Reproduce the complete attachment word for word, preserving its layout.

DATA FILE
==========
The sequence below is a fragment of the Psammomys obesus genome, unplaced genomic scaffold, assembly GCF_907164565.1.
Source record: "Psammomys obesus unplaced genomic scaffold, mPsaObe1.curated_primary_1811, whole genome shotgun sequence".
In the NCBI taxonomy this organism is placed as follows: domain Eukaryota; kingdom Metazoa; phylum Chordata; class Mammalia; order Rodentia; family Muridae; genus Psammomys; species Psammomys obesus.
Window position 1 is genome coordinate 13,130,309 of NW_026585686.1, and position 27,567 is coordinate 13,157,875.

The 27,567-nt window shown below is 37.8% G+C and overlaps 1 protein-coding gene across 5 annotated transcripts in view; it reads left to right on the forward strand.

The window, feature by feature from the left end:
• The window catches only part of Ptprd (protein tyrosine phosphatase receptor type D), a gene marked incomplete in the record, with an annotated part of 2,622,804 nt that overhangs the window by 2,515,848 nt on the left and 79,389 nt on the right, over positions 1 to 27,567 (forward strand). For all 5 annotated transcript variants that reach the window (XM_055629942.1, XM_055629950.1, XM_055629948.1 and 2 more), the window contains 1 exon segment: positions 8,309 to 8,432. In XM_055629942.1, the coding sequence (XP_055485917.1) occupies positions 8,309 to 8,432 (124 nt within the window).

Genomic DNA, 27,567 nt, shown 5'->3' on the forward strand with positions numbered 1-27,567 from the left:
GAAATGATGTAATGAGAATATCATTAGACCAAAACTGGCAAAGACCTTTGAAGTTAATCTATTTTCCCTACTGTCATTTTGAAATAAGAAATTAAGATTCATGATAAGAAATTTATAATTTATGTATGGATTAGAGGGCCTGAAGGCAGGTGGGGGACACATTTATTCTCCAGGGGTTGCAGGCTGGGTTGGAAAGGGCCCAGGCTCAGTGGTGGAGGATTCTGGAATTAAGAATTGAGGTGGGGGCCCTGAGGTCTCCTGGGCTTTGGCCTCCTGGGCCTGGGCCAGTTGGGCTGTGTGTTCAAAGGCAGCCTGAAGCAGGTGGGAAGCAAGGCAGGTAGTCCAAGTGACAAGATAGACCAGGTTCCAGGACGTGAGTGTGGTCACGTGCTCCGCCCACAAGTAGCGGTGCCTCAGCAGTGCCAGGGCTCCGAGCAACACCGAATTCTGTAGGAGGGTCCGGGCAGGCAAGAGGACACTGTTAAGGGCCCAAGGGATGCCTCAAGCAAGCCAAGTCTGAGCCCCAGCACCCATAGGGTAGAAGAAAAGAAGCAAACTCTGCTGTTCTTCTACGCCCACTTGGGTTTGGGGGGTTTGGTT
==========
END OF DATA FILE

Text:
The sequence below is a fragment of the Psammomys obesus genome, unplaced genomic scaffold, assembly GCF_907164565.1.
Source record: "Psammomys obesus unplaced genomic scaffold, mPsaObe1.curated_primary_1811, whole genome shotgun sequence".
In the NCBI taxonomy this organism is placed as follows: domain Eukaryota; kingdom Metazoa; phylum Chordata; class Mammalia; order Rodentia; family Muridae; genus Psammomys; species Psammomys obesus.
Window position 1 is genome coordinate 13,130,309 of NW_026585686.1, and position 27,567 is coordinate 13,157,875.

The 27,567-nt window shown below is 37.8% G+C and overlaps 1 protein-coding gene across 5 annotated transcripts in view; it reads left to right on the forward strand.

The window, feature by feature from the left end:
• The window catches only part of Ptprd (protein tyrosine phosphatase receptor type D), a gene marked incomplete in the record, with an annotated part of 2,622,804 nt that overhangs the window by 2,515,848 nt on the left and 79,389 nt on the right, over positions 1 to 27,567 (forward strand). For all 5 annotated transcript variants that reach the window (XM_055629942.1, XM_055629950.1, XM_055629948.1 and 2 more), the window contains 1 exon segment: positions 8,309 to 8,432. In XM_055629942.1, the coding sequence (XP_055485917.1) occupies positions 8,309 to 8,432 (124 nt within the window).

Genomic DNA, 27,567 nt, shown 5'->3' on the forward strand with positions numbered 1-27,567 from the left:
GAAATGATGTAATGAGAATATCATTAGACCAAAACTGGCAAAGACCTTTGAAGTTAATCTATTTTCCCTACTGTCATTTTGAAATAAGAAATTAAGATTCATGATAAGAAATTTATAATTTATGTATGGATTAGAGGGCCTGAAGGCAGGTGGGGGACACATTTATTCTCCAGGGGTTGCAGGCTGGGTTGGAAAGGGCCCAGGCTCAGTGGTGGAGGATTCTGGAATTAAGAATTGAGGTGGGGGCCCTGAGGTCTCCTGGGCTTTGGCCTCCTGGGCCTGGGCCAGTTGGGCTGTGTGTTCAAAGGCAGCCTGAAGCAGGTGGGAAGCAAGGCAGGTAGTCCAAGTGACAAGATAGACCAGGTTCCAGGACGTGAGTGTGGTCACGTGCTCCGCCCACAAGTAGCGGTGCCTCAGCAGTGCCAGGGCTCCGAGCAACACCGAATTCTGTAGGAGGGTCCGGGCAGGCAAGAGGACACTGTTAAGGGCCCAAGGGATGCCTCAAGCAAGCCAAGTCTGAGCCCCAGCACCCATAGGGTAGAAGAAAAGAAGCAAACTCTGCTGTTCTTCTACGCCCACTTGGGTTTGGGGGGTTTGGTT